Figure 1. Map showing the location of Pinatubo, Taal, and other Neogene volcanoes of SW Luzon Island, Philippines. After Wolfe and Self, 1983.

Reference. Wolfe, J.A., and Self, S., 1983, Structural lineaments and Neogene volcanism in southwestern Luzon, in Hayes, D.E., ed., The tectonic and geologic evolution of Southeast Asian seas and islands, part 2: American Geophysical Union Monograph 27, p. 157-172.

Information Contacts: R. Punongbayan, PHIVOLCS; Chris Newhall, USGS; Marc Defant and Juan Delfin, Univ of South Florida; AP; Reuters.

04/1991 (BGVN 16:04) Phreatic explosion devastates 1 km2 forested area; seismicity and gas emission continue; 2,000 evacuated

The following includes a more detailed account of events reported in 16:3.

On 2 April, an explosion at the E end of Pinatubo's geothermal area (about 1.5 km NW of the summit and 2/3 of the way down the flank) ejected clouds of steam and minor quantities of ash to 500-800 m height. Ash fell 2 km away, primarily to the NW and SW, and covered an area of about 10,000 m2, including part of one village, from which about 2,000 people were evacuated. No injuries or deaths were reported. The ash was composed of sub-angular material, none of which was freshly vesiculated, with a mineralogy of plagioclase, hornblende, small amounts of biotite, and possible quartz. About 1 km2 of forested land was devastated by the explosion, extending about 500 m from the explosion site, and leaves and vegetation were stripped over several square kilometers. Downed trees were preferentially oriented N.

Following the explosion, an ENE-WSW-trending line (roughly 1 km long at 1,100-1,350 m elevation - summit elevation is 1,745 m) of new fumaroles with six main vents had developed. The most intense activity was located at the W end of the line, while the blast site, at the E end of the line, had ceased activity (figure 2). Vent emissions, voluminous and at extremely high pressure, consisted mainly of steam, with an H2S odor and an associated gray haze. Plumes (~200-500 m high in mid- to late-April, 100-300 m high in early May) were carried W by the prevailing wind, onto a zone of dead and dying vegetation. Respiratory and eye irritation forced about 5,000 W-flank residents to leave the area. Increased discharge from springs near the fumaroles caused rapid downward erosion in stream beds, and muddy water was reported in the N drainages.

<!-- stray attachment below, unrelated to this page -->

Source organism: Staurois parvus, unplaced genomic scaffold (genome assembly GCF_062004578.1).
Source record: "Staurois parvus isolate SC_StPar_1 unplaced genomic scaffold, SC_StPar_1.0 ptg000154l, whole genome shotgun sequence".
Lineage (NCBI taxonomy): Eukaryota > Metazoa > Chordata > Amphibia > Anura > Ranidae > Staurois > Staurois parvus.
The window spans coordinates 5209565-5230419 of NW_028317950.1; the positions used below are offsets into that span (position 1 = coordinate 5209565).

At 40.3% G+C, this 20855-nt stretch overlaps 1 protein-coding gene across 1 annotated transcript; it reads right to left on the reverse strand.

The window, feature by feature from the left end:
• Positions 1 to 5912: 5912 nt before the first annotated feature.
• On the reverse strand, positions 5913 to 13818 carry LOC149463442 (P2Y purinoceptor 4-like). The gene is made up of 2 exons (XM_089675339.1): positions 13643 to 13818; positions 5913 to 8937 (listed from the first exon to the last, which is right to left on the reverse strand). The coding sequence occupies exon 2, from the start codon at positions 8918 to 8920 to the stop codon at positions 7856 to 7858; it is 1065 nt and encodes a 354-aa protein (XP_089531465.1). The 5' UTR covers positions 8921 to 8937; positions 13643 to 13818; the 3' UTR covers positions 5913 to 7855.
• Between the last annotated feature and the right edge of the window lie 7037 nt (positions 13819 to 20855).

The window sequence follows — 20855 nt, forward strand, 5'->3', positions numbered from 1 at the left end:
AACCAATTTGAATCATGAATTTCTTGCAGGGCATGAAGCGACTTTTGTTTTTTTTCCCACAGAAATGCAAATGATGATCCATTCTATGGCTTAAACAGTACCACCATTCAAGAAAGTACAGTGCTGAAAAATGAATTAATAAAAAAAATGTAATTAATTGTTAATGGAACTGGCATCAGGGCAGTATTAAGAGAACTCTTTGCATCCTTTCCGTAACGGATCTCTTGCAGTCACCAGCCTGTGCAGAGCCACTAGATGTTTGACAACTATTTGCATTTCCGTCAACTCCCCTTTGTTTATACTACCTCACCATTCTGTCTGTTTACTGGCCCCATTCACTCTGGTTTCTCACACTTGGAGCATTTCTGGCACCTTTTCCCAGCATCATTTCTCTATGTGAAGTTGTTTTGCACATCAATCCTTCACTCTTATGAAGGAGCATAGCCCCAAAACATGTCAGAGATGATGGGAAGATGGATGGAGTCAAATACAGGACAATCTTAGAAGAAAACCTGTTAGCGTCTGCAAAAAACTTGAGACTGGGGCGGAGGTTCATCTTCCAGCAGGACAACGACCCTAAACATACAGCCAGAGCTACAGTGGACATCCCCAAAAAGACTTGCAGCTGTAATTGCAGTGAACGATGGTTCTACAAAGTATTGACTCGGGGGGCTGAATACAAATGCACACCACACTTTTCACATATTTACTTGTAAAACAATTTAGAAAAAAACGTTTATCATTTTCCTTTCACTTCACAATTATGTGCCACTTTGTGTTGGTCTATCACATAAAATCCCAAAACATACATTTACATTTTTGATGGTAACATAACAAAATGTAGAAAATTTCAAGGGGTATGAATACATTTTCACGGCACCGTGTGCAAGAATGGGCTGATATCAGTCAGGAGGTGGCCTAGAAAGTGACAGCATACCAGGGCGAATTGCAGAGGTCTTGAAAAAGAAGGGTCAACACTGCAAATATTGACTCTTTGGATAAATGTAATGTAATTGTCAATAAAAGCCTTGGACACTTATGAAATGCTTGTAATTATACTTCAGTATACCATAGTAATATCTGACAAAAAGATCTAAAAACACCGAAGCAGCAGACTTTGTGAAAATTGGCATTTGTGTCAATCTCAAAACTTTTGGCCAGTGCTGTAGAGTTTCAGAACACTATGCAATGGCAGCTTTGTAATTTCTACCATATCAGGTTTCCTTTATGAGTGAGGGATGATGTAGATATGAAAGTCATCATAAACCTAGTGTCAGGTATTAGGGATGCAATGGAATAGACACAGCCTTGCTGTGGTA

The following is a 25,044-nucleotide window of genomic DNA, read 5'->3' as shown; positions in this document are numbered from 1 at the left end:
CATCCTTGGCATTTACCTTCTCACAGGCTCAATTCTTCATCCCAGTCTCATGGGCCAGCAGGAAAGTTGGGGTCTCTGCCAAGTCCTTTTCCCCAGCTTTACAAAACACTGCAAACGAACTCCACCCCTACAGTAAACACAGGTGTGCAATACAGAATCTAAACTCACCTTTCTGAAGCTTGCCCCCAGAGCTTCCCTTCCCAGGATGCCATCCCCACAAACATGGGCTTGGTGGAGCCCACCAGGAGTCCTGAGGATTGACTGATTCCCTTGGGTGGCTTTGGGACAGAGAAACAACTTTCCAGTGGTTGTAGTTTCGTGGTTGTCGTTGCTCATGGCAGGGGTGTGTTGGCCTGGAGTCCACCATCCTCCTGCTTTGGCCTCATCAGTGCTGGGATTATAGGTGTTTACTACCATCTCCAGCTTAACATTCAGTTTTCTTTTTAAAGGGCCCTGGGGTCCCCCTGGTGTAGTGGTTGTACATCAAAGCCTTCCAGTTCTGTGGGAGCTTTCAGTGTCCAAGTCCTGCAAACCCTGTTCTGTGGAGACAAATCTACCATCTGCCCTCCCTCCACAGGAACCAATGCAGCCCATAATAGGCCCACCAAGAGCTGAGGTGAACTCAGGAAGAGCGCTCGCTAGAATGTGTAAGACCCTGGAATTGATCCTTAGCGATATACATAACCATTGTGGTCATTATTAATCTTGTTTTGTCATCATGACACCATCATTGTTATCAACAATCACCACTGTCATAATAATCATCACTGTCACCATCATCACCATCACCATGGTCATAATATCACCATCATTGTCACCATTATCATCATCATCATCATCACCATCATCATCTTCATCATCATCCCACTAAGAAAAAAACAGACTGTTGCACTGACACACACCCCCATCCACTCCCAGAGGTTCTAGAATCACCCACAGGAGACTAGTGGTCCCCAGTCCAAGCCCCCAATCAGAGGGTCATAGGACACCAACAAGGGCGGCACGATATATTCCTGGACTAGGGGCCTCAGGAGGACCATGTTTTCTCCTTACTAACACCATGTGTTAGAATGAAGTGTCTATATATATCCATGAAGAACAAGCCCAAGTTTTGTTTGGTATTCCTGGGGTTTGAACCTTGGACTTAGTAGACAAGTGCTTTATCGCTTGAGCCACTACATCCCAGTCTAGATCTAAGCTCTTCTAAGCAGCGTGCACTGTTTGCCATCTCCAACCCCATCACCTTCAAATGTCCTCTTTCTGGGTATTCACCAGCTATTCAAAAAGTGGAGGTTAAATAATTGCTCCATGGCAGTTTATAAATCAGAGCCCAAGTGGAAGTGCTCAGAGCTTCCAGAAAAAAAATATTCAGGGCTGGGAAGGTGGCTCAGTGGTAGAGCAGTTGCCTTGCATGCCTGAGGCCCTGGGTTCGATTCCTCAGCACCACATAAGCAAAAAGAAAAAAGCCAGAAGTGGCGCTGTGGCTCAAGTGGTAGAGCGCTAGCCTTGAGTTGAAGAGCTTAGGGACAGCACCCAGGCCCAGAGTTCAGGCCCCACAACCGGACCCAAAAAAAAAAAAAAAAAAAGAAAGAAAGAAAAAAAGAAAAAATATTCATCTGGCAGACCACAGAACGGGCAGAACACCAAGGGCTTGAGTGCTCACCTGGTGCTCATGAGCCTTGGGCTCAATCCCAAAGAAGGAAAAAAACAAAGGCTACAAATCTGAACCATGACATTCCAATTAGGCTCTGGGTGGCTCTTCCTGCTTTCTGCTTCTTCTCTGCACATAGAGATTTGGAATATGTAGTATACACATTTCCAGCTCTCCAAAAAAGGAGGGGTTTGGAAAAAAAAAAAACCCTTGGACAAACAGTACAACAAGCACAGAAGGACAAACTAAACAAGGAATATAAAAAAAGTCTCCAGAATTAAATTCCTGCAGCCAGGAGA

Figure 2. Sketch looking SSE at Pinatubo on 27 April 1991, from about 1 km distance (at geothermal well site PN-3, drilled in 1989 by PNOC). Fumaroles are labeled A-E, and the explosion site is labeled Z. Courtesy of David Sussman.

A seismometer installed on 5 April recorded 223 high-frequency volcano-tectonic earthquakes over a 24-hour period (figure 3). Seismicity rapidly decreased, with 50-90 events recorded/day 8 April-10 May (the seismometer did not function 6-8 April). Earthquake location became possible on 6 May with the completion of a seismic network at the volcano. During the first few days of operation, earthquakes were centered [~4-8 km NW] of the summit at 3-6 km depth, and had magnitudes of 0.1-1.5 (averaging about M 1.0). The events all had the same first motions, suggesting that they had the same focal mechanisms. Seismicity increased on 10 May (167 recorded earthquakes/day) and remained high as of 12 May (120-150/day). No long-period events have been recorded.

Figure 3. Daily number of recorded earthquakes at Pinatubo, 5 April-12 May 1991. Courtesy of PHIVOLCS.

Deformation measurements on the NW slope have not shown evidence of inflation.

The center of the Pinatubo geothermal area, previously the site of several low-discharge acid-sulfate springs and three steaming sulfur-depositing fumaroles (>90°C), was located within a crater-like structure largely related to collapse. Geologists believe that some of the breccias in the structure's wall are probably of hydrothermally explosive origin. "Numerous alleged eruptive activities have been reported in the area."

Information Contacts: R. Punongbayan, PHIVOLCS; Chris Newhall, USGS Reston; John Ewert, CVO; David Sussman and Areberto Arevalo, Philippine Geothermal Inc., Manila.

05/1991 (BGVN 16:05) Major stratospheric cloud, pyroclastic flows, and new summit caldera; >300 killed by eruption and typhoon